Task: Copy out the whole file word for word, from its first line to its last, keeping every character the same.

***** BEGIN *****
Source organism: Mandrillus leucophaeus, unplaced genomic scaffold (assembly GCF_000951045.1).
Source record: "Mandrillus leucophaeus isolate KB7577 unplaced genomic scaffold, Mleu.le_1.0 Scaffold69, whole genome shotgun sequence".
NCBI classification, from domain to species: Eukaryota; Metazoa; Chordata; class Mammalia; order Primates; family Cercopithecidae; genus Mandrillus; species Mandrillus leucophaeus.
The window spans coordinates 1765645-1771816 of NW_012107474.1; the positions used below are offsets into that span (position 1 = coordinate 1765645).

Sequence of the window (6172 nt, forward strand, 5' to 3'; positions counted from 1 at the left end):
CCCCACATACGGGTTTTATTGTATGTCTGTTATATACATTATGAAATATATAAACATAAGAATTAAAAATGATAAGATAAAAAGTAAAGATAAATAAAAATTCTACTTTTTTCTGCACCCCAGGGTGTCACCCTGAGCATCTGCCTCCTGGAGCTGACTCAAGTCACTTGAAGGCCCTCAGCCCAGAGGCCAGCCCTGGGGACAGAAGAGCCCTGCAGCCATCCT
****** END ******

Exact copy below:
Source organism: Mandrillus leucophaeus, unplaced genomic scaffold (assembly GCF_000951045.1).
Source record: "Mandrillus leucophaeus isolate KB7577 unplaced genomic scaffold, Mleu.le_1.0 Scaffold69, whole genome shotgun sequence".
NCBI classification, from domain to species: Eukaryota; Metazoa; Chordata; class Mammalia; order Primates; family Cercopithecidae; genus Mandrillus; species Mandrillus leucophaeus.
The window spans coordinates 1765645-1771816 of NW_012107474.1; the positions used below are offsets into that span (position 1 = coordinate 1765645).

Sequence of the window (6172 nt, forward strand, 5' to 3'; positions counted from 1 at the left end):
CCCCACATACGGGTTTTATTGTATGTCTGTTATATACATTATGAAATATATAAACATAAGAATTAAAAATGATAAGATAAAAAGTAAAGATAAATAAAAATTCTACTTTTTTCTGCACCCCAGGGTGTCACCCTGAGCATCTGCCTCCTGGAGCTGACTCAAGTCACTTGAAGGCCCTCAGCCCAGAGGCCAGCCCTGGGGACAGAAGAGCCCTGCAGCCATCCT